Costly TV advertising influences only a relatively small
percentage of voters, but Obama made every dollar
count. Kantar Media CMAG projected that about $1.1 billion
would be spent on broadcast TV advertising. And in fact, our
preliminary estimate for actual spend is $953 million. TV
advertising is the single biggest undertaking of any campaign:
about 75% of everything a candidate raises goes to support it.
Republicans outspent Democrats on broadcast TV by our
preliminary estimate of $479 million to $396 million. The
Republican spending edge was expected. What was unexpected was that
Obama's campaign still either held its own or even retained the
advantage in most aspects of the air war.
Obama's ad people got a lot right and also got lucky. Start with
timing and tone. According to our early findings, 89% of Romney's
general election ad occurrences had a negative tone; 92% of all
Republican general election ad occurrences had a negative tone.
This was a serious risk for a nominee about whom the country knew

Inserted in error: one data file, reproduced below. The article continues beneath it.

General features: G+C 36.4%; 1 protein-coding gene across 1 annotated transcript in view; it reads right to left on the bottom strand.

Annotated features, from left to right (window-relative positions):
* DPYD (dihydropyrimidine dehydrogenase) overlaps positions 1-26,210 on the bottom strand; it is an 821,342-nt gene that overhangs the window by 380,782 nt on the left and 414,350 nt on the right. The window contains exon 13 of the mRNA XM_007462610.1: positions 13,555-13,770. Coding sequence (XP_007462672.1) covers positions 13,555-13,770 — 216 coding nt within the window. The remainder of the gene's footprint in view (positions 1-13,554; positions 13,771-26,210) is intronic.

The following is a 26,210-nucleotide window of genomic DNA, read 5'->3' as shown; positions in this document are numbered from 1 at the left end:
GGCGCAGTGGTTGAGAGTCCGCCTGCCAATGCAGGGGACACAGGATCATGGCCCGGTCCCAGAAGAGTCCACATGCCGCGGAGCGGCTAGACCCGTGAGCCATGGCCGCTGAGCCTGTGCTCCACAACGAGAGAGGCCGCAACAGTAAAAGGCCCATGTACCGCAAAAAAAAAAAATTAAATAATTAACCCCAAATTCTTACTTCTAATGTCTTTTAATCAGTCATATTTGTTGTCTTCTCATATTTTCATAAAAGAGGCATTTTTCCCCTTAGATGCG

very little and whom Democrats raced to define with an early,
intense barrage of negative ads. Romney's improved poll standing
after the first debate suggests that if his campaign had chosen to
round out his profile earlier, the impact may have been
TV advertising really only matters at the margin, influencing a
small pool of undecided voters and possibly boosting turnout among
likely supporters. This means that increasingly large sums are
spent to affect the choices of fewer and fewer people. But three of
our last four presidential elections have been decided at the
margin, including 2012, so the onslaught has had a critical
Obama's campaign won the air war by making the very most of its
resources and deploying all the weapons in the advertising arsenal.
As much money as was spent in 2012, quality and quality control
ultimately mattered more.
Source: Kantar Media